Ireland’s Clonakilty Distillery is a fresh little face on the wider and storied Irish whiskey scene, having opened its coastal distillation operation and Atlantic Ocean aging warehouse in 2018. Run by the Scully family, who has been cultivating the Irish countryside for nine consecutive years. generations at this point, it’s expected to eventually be a farm-to-glass operation, using heirloom barley grown via the Scullys’ own farm. Certainly, these aspirations will require growth and expansion.
Being so young, their distillate hasn’t had much time to mature yet, although they do sell their own product in the form of Clonakilty Double Oak Irish Whiskey. This young spirit, the flagship of Clonakilty’s Cask Finish series, has its maturation accelerated by a ‘virgin’ (freshly charred) American oak finish, which dramatically speeds up the pace of interaction between the spirit and the wood. Likewise, it is also finished in shaved, toasted and charred old European red wine oak barrels. These are usually referred to as “STR” casks in the industry, although Clonakilty seems to call them NEOC casks, meaning “New Era of Cask”.
That’s not what we have to taste today, however – instead I have a sample of one of Clonakilty’s other staples in the Cask Finish series, which is Clonakilty Irish Whiskey Port Cask Finish . This is a sourced blend, containing an Ageless Irish Malt and a 9 year old Irish Grain Whiskey, which are finished together in port casks from Portugal’s Douro Valley in the Ocean Warehouse Clonakilty Atlantic. Overall, it seems pretty clear that the resulting product, bottled at 43.6% ABV (87.2 proof), is meant to age a relatively young malt with the port finish. The MSRP is priced at a fairly reasonable $50.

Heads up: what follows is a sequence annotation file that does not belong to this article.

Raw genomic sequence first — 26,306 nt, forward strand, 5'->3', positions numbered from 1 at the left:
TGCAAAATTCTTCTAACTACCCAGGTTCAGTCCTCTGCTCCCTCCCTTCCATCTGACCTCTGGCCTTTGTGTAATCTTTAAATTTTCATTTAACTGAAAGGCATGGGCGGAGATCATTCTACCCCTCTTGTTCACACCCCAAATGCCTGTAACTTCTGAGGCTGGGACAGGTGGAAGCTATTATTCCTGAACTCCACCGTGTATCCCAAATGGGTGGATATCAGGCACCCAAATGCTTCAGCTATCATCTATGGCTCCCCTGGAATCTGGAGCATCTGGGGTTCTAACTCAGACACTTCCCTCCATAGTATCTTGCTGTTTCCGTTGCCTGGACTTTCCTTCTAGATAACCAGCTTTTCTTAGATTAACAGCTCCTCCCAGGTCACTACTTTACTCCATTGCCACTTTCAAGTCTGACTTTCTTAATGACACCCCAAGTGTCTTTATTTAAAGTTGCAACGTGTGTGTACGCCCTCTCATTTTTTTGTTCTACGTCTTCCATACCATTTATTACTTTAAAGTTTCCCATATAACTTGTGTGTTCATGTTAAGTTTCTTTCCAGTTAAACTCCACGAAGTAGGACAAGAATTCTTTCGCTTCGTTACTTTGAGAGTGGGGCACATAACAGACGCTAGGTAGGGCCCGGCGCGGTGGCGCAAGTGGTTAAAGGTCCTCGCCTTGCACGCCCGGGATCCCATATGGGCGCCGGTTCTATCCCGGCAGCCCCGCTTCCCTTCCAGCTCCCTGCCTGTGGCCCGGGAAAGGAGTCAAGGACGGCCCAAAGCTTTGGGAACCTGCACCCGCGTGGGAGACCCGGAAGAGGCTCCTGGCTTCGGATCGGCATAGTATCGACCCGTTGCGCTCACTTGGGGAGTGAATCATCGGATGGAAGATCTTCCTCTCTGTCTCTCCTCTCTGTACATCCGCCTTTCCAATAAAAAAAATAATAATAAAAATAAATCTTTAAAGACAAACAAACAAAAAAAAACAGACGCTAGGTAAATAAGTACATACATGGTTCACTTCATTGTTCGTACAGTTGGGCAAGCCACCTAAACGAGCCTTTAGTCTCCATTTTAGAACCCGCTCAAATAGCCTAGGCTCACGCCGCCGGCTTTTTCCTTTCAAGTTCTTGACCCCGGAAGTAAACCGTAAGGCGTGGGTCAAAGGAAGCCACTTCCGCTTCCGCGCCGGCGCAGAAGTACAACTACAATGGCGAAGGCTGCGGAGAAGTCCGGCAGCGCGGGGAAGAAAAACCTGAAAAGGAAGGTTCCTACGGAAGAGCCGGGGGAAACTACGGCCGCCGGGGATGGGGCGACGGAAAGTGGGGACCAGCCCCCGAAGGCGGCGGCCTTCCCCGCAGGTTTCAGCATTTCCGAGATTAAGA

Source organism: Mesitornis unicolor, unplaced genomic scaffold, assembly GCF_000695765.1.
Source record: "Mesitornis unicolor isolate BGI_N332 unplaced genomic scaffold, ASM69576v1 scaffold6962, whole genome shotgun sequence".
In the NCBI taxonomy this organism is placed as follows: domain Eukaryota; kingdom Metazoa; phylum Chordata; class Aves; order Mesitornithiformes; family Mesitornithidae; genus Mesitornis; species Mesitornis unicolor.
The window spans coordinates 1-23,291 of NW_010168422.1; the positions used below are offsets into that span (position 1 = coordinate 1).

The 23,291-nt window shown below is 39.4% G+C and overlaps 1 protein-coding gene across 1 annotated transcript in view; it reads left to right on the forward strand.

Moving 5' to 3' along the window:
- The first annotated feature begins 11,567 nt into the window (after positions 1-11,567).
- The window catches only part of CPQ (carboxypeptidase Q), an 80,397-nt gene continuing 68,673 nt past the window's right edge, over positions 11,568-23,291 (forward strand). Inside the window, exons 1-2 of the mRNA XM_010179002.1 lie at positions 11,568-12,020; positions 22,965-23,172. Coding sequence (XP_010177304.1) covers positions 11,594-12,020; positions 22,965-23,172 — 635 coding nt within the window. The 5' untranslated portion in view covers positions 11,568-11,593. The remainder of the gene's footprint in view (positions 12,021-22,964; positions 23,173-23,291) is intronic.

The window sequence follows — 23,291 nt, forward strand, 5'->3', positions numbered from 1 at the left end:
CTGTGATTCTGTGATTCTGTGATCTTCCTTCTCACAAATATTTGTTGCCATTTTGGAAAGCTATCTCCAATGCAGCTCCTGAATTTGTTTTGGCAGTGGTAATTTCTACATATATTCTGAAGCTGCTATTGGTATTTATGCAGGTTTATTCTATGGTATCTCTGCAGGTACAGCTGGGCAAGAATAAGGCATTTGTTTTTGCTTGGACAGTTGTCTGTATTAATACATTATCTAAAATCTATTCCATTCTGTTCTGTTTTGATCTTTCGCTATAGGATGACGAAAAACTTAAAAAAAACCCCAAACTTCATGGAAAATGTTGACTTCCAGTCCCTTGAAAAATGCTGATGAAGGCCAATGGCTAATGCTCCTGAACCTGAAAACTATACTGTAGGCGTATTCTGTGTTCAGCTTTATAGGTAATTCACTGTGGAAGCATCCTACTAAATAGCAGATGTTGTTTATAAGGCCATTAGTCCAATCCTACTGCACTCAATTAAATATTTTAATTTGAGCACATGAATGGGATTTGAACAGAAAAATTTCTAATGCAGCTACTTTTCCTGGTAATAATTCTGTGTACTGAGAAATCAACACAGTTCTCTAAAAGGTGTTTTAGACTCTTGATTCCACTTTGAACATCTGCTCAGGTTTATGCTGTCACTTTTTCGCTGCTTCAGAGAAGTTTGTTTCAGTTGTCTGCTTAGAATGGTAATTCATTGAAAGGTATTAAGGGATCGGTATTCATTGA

That said, let’s get to the tasting.
On the nose, Clonakilty Port Cask Finish is oddly muted on first inspection, lacking the richness and depth of fruitiness that one generally tends to expect from a port finished malt – we must remember that a part of this blend is also grain whisky. I get dusty malt notes, biscuity tones and a little sweeter graham cracker, along with a light apple fruitiness and subtle anise. Overall, however, the nose is quite soft, albeit in a pleasant profile. Over time, a slightly more vinous fruitiness emerges, hinting at secondary ripening.
On the palate this whiskey brings a bit more character to play – I get significant honey and some darker caramel, with bursts of fruit from cherry pits, apple and grape juice. A light roast brings a little balance, while subtle spicy notes of anise and caramom complete the whole. The ethanol, unfortunately, feels a bit overrepresented in this flavor profile for the relatively weak proof, lending an antiseptic quality to the finish that spoils the overall presentation. In all? It still feels young to me, even with that aged grain whiskey in the mix. Maybe the length of the secondary finish wasn’t enough to really get more expressive notes from the port cask, or maybe it lacks weight with a relatively large proportion of grain whiskey in the mix, but I want more.
The price, at least, is quite affordable, especially since these are finished Irish whiskeys from non-major producers. Overall, I’d like to see this profile continue to evolve with more maturation and verve.
Distillery: Clonakilty Distillery
City: Clonakilty, Ireland
Style: Irish blended whiskey
ABV: 43.6% (evidence of 87.2)
Availablity: 750ml bottles, $50 MSRP
Jim Vorel is a Paste staff writer and resident alcohol enthusiast. You can follow him on Twitter for more drink writing.